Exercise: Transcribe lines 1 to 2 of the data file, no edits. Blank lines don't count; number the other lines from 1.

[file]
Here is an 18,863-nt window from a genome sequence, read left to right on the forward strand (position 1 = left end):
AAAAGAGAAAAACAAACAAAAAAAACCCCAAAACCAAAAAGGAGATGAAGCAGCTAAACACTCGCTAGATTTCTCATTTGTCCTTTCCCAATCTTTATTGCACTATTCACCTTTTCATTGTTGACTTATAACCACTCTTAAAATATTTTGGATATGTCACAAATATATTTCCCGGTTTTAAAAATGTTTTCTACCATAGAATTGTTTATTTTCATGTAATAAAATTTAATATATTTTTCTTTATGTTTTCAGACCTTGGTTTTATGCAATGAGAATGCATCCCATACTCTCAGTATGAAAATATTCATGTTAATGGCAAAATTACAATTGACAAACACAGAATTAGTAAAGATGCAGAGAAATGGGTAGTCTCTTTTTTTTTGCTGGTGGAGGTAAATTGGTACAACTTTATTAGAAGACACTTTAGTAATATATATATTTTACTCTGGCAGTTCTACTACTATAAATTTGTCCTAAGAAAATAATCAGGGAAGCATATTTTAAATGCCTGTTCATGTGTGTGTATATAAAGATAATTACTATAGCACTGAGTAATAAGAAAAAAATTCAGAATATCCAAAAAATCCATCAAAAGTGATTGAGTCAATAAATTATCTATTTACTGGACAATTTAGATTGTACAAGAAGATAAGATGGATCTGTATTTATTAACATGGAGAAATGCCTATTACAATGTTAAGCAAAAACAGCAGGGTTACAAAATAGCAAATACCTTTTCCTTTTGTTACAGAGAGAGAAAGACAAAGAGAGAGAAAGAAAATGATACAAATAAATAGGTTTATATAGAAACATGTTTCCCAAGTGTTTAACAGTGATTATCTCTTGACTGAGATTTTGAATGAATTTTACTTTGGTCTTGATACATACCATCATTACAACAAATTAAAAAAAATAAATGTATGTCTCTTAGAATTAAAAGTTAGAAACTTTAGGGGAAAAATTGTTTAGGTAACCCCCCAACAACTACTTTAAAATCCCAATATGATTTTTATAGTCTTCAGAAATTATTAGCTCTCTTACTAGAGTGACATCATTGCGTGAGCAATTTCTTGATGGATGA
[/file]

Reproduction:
Here is an 18,863-nt window from a genome sequence, read left to right on the forward strand (position 1 = left end):
AAAAGAGAAAAACAAACAAAAAAAACCCCAAAACCAAAAAGGAGATGAAGCAGCTAAACACTCGCTAGATTTCTCATTTGTCCTTTCCCAATCTTTATTGCACTATTCACCTTTTCATTGTTGACTTATAACCACTCTTAAAATATTTTGGATATGTCACAAATATATTTCCCGGTTTTAAAAATGTTTTCTACCATAGAATTGTTTATTTTCATGTAATAAAATTTAATATATTTTTCTTTATGTTTTCAGACCTTGGTTTTATGCAATGAGAATGCATCCCATACTCTCAGTATGAAAATATTCATGTTAATGGCAAAATTACAATTGACAAACACAGAATTAGTAAAGATGCAGAGAAATGGGTAGTCTCTTTTTTTTTGCTGGTGGAGGTAAATTGGTACAACTTTATTAGAAGACACTTTAGTAATATATATATTTTACTCTGGCAGTTCTACTACTATAAATTTGTCCTAAGAAAATAATCAGGGAAGCATATTTTAAATGCCTGTTCATGTGTGTGTATATAAAGATAATTACTATAGCACTGAGTAATAAGAAAAAAATTCAGAATATCCAAAAAATCCATCAAAAGTGATTGAGTCAATAAATTATCTATTTACTGGACAATTTAGATTGTACAAGAAGATAAGATGGATCTGTATTTATTAACATGGAGAAATGCCTATTACAATGTTAAGCAAAAACAGCAGGGTTACAAAATAGCAAATACCTTTTCCTTTTGTTACAGAGAGAGAAAGACAAAGAGAGAGAAAGAAAATGATACAAATAAATAGGTTTATATAGAAACATGTTTCCCAAGTGTTTAACAGTGATTATCTCTTGACTGAGATTTTGAATGAATTTTACTTTGGTCTTGATACATACCATCATTACAACAAATTAAAAAAAATAAATGTATGTCTCTTAGAATTAAAAGTTAGAAACTTTAGGGGAAAAATTGTTTAGGTAACCCCCCAACAACTACTTTAAAATCCCAATATGATTTTTATAGTCTTCAGAAATTATTAGCTCTCTTACTAGAGTGACATCATTGCGTGAGCAATTTCTTGATGGATGA